The Blair Witch Project (1999)


Other horror movies use a less-is-more technique. In the original The Blair Witch Project (1999), we never actually see the evil threat that is hunting our main characters. Using the found-footage style of filmmaking, we only ever experience what the protagonists experience while recording. We see what they see. The closest we ever come to witnessing the dreaded Blair Witch ourselves is when the three doomed filmmakers (Heather, Michael, and Joshua) are running from it in the dark woods and Heather shrieks “What the f*** is that?!” as she catches a good look at it off-camera. But we feel every bit of their panic and horror as they run and scream for their lives.

Want another classic movie that scared the bejeezus out of audiences everywhere with only the idea of a predator stalking them helplessly? How about one that made you think twice about getting into the water?



Almost 50 years old, Jaws (1975) still manages to freak out audiences to this day and make you second-guess yourself before wading out into the ocean. The crew shot around not being able to show its central villain on-screen (the mechanical shark prop was broken for the first few weeks of production). Instead, we only get hints that there is a monster in the water.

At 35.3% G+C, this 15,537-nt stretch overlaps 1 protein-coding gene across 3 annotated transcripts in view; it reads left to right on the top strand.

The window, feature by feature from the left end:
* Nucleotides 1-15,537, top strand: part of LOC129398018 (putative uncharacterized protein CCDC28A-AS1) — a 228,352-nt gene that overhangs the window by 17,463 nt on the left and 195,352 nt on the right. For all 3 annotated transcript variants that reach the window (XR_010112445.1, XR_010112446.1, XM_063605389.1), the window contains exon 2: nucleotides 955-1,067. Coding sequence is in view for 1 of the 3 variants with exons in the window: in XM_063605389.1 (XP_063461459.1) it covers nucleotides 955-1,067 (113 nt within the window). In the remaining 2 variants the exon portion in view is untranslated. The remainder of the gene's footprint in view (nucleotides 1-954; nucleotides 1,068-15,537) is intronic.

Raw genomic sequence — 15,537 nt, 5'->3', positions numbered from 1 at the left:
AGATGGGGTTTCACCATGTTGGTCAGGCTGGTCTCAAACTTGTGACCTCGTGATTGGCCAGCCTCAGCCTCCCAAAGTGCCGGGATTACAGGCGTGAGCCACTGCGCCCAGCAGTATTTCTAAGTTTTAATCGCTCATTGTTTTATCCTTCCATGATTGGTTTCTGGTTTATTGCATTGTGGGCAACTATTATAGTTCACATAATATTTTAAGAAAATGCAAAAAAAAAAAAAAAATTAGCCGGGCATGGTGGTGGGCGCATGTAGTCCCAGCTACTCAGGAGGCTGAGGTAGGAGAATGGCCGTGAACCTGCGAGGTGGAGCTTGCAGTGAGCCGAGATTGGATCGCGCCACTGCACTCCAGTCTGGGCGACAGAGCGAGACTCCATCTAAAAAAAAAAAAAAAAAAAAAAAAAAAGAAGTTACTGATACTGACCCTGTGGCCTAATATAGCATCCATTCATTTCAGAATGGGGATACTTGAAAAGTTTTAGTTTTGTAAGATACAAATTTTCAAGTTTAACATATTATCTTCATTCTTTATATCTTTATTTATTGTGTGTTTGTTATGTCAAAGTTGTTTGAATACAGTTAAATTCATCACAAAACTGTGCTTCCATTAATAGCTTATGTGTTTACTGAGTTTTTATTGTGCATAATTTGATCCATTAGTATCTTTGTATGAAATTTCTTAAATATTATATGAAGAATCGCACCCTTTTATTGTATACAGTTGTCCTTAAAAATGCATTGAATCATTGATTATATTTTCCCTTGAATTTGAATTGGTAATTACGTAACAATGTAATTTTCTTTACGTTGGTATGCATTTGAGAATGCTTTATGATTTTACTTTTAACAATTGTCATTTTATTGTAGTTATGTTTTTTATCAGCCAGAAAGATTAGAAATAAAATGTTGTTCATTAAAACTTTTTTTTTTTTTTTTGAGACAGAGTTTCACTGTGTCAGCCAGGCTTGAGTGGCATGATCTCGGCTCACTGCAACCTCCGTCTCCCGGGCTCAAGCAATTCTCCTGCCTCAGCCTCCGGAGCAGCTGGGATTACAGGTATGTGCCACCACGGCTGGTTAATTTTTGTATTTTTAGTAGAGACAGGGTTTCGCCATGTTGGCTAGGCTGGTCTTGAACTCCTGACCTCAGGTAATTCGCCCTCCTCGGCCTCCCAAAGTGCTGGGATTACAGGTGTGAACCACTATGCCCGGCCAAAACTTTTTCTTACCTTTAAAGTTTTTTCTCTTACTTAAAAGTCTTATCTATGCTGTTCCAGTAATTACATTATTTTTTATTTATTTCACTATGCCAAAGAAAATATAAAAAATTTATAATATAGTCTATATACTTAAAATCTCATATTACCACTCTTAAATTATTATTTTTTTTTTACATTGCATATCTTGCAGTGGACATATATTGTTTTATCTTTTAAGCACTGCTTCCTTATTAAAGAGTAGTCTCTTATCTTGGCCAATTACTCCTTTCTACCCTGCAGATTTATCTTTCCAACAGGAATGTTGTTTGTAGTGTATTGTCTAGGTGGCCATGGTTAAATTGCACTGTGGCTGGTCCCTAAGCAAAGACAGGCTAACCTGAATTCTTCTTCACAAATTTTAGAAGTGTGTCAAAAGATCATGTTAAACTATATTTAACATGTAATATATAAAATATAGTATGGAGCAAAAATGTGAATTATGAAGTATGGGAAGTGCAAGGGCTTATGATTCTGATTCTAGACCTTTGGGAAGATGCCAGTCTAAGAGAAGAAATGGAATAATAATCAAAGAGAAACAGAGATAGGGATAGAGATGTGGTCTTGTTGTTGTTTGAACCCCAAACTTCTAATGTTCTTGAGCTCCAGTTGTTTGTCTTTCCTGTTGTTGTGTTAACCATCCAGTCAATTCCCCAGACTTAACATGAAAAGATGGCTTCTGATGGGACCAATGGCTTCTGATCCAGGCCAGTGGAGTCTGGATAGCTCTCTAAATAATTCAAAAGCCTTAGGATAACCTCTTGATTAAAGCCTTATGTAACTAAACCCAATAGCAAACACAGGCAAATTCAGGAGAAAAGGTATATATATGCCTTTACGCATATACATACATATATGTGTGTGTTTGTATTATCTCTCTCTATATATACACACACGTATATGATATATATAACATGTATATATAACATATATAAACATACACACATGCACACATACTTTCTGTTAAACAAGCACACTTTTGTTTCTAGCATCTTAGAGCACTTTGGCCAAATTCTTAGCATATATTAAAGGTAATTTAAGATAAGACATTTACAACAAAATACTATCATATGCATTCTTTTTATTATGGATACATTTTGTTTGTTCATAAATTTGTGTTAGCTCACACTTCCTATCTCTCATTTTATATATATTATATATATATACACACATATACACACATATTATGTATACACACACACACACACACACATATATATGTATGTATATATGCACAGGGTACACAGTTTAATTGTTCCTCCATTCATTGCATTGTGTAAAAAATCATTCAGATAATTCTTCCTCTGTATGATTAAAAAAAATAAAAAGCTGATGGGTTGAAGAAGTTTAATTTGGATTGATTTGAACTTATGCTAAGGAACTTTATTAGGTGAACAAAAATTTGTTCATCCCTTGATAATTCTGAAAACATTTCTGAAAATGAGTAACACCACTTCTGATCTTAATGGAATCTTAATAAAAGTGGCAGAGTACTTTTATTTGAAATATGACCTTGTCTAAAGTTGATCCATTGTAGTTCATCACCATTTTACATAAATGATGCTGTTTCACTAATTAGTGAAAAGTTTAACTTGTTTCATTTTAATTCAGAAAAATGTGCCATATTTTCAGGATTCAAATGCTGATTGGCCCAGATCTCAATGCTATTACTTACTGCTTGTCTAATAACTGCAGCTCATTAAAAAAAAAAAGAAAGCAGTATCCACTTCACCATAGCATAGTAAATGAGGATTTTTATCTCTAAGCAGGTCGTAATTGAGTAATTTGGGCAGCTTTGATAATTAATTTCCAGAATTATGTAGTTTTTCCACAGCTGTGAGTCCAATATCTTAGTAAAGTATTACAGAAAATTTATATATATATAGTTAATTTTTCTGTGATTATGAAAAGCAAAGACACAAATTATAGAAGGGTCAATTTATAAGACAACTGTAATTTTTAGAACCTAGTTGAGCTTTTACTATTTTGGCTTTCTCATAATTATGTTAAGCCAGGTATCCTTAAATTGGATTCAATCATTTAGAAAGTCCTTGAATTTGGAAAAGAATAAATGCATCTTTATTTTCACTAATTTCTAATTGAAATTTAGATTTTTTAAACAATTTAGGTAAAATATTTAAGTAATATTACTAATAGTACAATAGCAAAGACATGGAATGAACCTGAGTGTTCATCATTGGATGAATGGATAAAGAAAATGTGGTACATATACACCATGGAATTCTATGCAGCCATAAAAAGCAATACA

When the shark is sliding through the water bearing down on unwitting swimmers, we switch to a first-person view of the shark itself! Up until then, this was very unconventional, seeing through the eyes of the monster.

Or when somebody treading water starts to detect that they are being hunted, we experience exactly what it would be like to be in the water with them. Unable to peer below the glassy surface, but something is definitely down there about to pull us down. We see the horrified expressions on their face indicating that something is wrong…and then they are suddenly thrashed about and yanked down under.



Can you honestly tell me that the last time you swam in the ocean the terrible thought didn’t occur to you at least once that something unseen could have been swimming around your feet? It was that fear of what we can’t see that Spielberg tapped into when he needed to scare his audience. And the rest is cinema history.




In the same vein of controlling what the audience can see on the screen, you also have complete control over what they can hear. This can be incredibly effective in building your scary moment, as auditory information can often seep into people’s subconscious as they are immersed into a scene. Unlike the moving shapes and colours on screen, sounds can be experienced sometimes without drawing attention to them.